North Korea has fired a projectile into the sea, the South’s military and the Japanese coast guard said Wednesday, in what would be the first such launch by Pyongyang this year.
In the decade since Kim Jong Un took power, North Korea has seen rapid progress in its military technology at the cost of international sanctions.
Despite severe economic difficulties during the coronavirus pandemic, Kim said last week the country would continue to build up its military capabilities.
In its latest apparent launch, an unidentified projectile was fired into the sea east of the peninsula, the South Korean Joint Chiefs of Staff said in a statement, without immediately providing further details.
Japan’s coast guard said it spotted what appeared to be ballistic missiles fired from North Korea, warning vessels in the area to not approach any suspicious objects.
In 2021, nuclear-armed North Korea said it successfully tested a new type of submarine-launched ballistic missile, a long-range cruise missile, a train-launched weapon, and what it described as a hypersonic warhead.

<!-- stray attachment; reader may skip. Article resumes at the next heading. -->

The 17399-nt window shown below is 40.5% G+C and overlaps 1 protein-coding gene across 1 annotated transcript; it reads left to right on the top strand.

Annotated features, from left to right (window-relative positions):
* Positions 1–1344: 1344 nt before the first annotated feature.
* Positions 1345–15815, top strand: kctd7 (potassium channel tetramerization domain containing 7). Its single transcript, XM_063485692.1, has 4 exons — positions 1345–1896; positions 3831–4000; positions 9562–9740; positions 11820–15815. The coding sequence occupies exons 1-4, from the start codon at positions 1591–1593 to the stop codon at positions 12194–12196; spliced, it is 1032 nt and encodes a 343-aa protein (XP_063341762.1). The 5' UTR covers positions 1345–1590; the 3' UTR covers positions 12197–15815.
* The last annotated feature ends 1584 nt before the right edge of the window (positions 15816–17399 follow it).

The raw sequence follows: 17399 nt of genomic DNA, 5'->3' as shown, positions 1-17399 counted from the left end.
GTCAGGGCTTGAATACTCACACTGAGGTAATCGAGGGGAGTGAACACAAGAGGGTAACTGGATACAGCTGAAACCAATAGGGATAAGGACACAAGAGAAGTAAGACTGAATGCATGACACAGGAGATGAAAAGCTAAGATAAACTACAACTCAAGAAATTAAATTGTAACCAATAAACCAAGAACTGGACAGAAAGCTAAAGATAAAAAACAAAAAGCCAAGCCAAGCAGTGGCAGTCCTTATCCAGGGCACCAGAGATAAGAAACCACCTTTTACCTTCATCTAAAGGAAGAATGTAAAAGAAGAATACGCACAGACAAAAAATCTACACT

The dialogue between Washington and Pyongyang remains stalled, following the collapse of talks between Kim and then-president Donald Trump in 2019.
Under Trump’s successor Joe Biden, the United States has repeatedly declared its willingness to meet North Korean representatives, while saying it will seek denuclearisation.
But Pyongyang has so far dismissed the offer, accusing Washington of pursuing “hostile” policies.
At the end of a key meeting of the ruling Workers’ Party last week, where Kim spoke about building up defences, he did not mention the United States at all.
Instead of the policy positions on diplomacy for which Kim’s New Year statements have been closely watched in recent years, he focused on food security and development in an extensive speech.
But he said Pyongyang would continue to boost its capabilities keeping in mind “the military environment of the Korean peninsula” and the changing international situation.
North Korea is under multiple sets of international sanctions over its nuclear and ballistic missile programmes, which have progressed rapidly under Kim.
The impoverished nation has also been under a rigid self-imposed coronavirus blockade that has hammered its economy.
The worsening economic situation during the pandemic, however, has not blunted those programmes, and North Korea has continued to pursue weapons development, a UN report said in October.
Concerns have grown about a full-blown food crisis in North Korea, and a United Nations human rights expert warned in October that the most vulnerable were “at risk of starvation”.